In this talk, we first claim that the networks planning and operation should be more energy-efficiency oriented and, in the meantime, the radio resources distributed over heterogeneous cellular networks should be optimized in a global way, i.e., Globally Resource-optimized and Energy-Efficient Networks (GREEN).  Then, we propose two new frameworks called CHORUS (Collaborative and Harmonious Open radio Ubiquitous Systems) and TANGO (Traffic-Aware Network planning and Green Operation) for GREEN, aiming at increasing the energy efficiency from the system point of view while guaranteeing the coverage and optimizing radio resources as well.  Some key technologies for the migration to CHORUS and TANGO are then presented and evaluated.  Theoretical modeling and simulation studies show that the CHORUS and TANGO schemes can greatly improve the energy-efficiency of the cellular networks, while the quality-of-services (QoS) can be kept at a satisfactory level.  In the end, this talk will give a comprehensive survey of the recent developments from algorithms to practical applications in green wireless communications, and summarize some open problems on critical energy-efficient design issues.


Monday 3.10
9.00 Morning coffee
9.15 Opening 
9.30 Lecture 1 (1.0hrs): ICT Development and its Grand Challenges
1.1  Data communications and next-generation Internet
1.2  Mobile communications and networks
1.3  ICT and energy situation in China
10.30 Lecture 2 (1.5hrs): Fundamentals of Wireless Communications and Networks
2.1 Dynamics of radio channels and their characterization
2.2 Multiple access and modulation technologies
2.3 Dynamic channel allocation and power control
12.00 Lunch Break
13.00 Lecture 3 (1.5hrs): Traffic, Energy, and QoS Models in Wireless Networks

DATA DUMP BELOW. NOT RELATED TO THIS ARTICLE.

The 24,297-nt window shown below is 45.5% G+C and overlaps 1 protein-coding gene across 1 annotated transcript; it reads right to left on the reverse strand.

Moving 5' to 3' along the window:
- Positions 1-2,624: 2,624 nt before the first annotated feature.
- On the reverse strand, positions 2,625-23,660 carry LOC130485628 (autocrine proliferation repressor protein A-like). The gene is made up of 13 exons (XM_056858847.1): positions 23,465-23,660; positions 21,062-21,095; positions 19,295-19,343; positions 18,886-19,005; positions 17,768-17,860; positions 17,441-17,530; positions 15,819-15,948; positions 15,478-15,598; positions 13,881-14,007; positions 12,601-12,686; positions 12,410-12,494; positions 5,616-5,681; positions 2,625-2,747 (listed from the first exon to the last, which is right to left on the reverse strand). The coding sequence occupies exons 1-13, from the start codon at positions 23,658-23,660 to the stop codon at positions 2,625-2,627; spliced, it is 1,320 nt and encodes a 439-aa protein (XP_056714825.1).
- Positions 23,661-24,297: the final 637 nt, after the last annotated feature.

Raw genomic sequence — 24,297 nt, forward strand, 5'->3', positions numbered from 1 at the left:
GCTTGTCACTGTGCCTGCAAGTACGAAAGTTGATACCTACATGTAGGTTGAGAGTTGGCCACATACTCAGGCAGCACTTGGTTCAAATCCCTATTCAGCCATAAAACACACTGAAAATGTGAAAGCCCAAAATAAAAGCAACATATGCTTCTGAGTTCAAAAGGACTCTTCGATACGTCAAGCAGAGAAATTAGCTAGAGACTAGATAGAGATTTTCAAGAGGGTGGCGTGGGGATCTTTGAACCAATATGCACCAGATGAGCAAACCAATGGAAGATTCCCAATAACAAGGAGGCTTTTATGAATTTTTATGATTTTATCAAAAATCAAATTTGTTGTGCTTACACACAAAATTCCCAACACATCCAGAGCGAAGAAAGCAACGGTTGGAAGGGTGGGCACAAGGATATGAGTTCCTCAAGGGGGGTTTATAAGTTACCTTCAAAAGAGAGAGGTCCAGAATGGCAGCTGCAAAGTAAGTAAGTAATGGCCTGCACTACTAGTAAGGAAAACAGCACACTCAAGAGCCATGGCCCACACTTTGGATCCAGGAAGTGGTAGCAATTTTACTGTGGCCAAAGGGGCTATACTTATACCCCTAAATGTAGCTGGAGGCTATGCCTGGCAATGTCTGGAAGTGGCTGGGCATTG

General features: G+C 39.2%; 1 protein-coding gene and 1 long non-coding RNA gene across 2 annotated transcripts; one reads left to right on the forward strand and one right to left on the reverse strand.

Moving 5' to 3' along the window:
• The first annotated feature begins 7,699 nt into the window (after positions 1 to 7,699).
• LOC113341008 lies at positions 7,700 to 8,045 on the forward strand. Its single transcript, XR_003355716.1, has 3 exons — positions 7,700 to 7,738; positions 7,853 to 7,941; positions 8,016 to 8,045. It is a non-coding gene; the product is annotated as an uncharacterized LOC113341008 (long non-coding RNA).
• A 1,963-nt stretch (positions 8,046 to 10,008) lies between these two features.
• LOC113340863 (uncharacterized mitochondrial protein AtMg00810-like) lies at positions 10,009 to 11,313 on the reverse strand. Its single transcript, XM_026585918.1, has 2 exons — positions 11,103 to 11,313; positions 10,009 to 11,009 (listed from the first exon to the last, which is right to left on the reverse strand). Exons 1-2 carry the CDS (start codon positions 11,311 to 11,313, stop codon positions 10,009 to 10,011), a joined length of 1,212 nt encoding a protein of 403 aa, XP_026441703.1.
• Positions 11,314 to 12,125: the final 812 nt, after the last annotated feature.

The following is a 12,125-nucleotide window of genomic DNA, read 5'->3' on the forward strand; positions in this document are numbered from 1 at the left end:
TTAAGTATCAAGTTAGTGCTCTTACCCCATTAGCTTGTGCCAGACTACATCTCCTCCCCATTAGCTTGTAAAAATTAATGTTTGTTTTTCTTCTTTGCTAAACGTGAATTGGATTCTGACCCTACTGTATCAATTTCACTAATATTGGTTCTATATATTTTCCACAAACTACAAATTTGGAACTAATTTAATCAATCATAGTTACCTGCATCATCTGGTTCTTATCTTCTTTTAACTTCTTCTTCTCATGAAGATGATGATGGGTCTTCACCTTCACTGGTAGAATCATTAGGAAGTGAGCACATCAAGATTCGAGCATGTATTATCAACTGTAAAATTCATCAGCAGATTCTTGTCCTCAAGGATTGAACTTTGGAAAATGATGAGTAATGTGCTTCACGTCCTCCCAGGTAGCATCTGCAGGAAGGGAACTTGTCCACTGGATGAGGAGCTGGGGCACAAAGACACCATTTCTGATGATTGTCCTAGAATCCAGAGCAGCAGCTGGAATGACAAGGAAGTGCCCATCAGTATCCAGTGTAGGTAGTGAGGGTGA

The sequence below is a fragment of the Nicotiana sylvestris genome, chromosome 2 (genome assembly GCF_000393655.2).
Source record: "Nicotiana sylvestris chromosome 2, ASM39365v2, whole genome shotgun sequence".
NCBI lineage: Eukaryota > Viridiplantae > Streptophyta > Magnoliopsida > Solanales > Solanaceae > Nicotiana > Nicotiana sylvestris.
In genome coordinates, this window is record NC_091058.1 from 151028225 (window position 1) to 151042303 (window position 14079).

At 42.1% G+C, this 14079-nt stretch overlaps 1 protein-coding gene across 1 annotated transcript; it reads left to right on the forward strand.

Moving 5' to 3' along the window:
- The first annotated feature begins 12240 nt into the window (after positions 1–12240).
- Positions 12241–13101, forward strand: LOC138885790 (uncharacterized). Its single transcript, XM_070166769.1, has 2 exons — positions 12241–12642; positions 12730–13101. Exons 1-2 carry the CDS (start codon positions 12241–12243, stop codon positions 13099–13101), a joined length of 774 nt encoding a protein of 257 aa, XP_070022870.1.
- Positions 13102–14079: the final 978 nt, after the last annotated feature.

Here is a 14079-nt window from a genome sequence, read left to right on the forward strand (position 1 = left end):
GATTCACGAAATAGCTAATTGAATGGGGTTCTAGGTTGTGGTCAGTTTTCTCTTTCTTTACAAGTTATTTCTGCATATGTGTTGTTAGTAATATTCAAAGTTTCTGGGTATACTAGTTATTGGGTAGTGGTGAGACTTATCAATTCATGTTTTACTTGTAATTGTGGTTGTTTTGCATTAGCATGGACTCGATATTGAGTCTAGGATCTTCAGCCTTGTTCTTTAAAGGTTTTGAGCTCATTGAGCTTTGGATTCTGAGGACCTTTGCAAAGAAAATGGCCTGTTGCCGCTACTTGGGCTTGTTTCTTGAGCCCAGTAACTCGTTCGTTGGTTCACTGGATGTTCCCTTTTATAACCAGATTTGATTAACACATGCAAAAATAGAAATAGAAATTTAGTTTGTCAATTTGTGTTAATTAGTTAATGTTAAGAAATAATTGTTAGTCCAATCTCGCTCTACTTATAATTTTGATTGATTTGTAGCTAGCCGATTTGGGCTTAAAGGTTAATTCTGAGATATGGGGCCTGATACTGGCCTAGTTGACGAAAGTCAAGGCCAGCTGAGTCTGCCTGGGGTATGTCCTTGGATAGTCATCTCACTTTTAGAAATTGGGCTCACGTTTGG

3.1 Traffic models in time- and spatial-domains
3.2 Energy models for base stations and cellular networks
3.3 Performance metrics of mobile multimedia services
14.30 Coffee Break
14.45 Lecture 4 (2.0hrs): Paradigm Shift to GREEN (Globally Resource-optimized and Energy-Efficient Networks)
4.1 Energy-efficient radio transmission technologies
4.2 Energy-efficient media access control technologies
4.3 Energy-efficient radio resource management technologies
16.45 End of day 1

Tuesday 4.10  
8.15 Lecture 5 (2.5hrs): Collaborative and Harmonized Open Radio Ubiquitous Systems (CHORUS)
5.1 Multi-AP diversity for high-density WLAN
5.2 Cooperative and opportunistic scheduling for mobile ad-hoc networks
9.30 Coffee break
9.45 Lecture 5 continues
5.3 Dynamic base station clustering for high-density cellular    networks
5.4 Heterogeneous RRM for Integrated communications and broadcast networks
11.00 Lunch Break
12.00 Lecture 6 (3.0hrs): Traffic-Aware Network Planning and Green Operation (TANGO)
6.1 Energy-aware network planning for wireless cellular systems with inter-cell cooperation
6.2 Cell Zooming for Cost-Efficient Green Cellular Networks
6.3 A Traffic-Aware Dynamic Energy-Saving Scheme for Cellular Networks with Heterogeneous Traffic
14.00 Coffee Break
14.15 Lecture 6 continues
6.4 A Dynamic Programming Approach for Base Station Sleeping in Cellular Networks
6.5 Multi-hop Relay Network for Base Station Energy Saving and Its Performance Evaluation
15.15 Lecture 7 (0.5hrs): Summary and Future Directions
16.00 End of seminar


The event will be held in Hotel Arthur, Auditorio.


You can earn 3 credit points by actively participating to the event and  writing a home assignment. More details will be given at the event.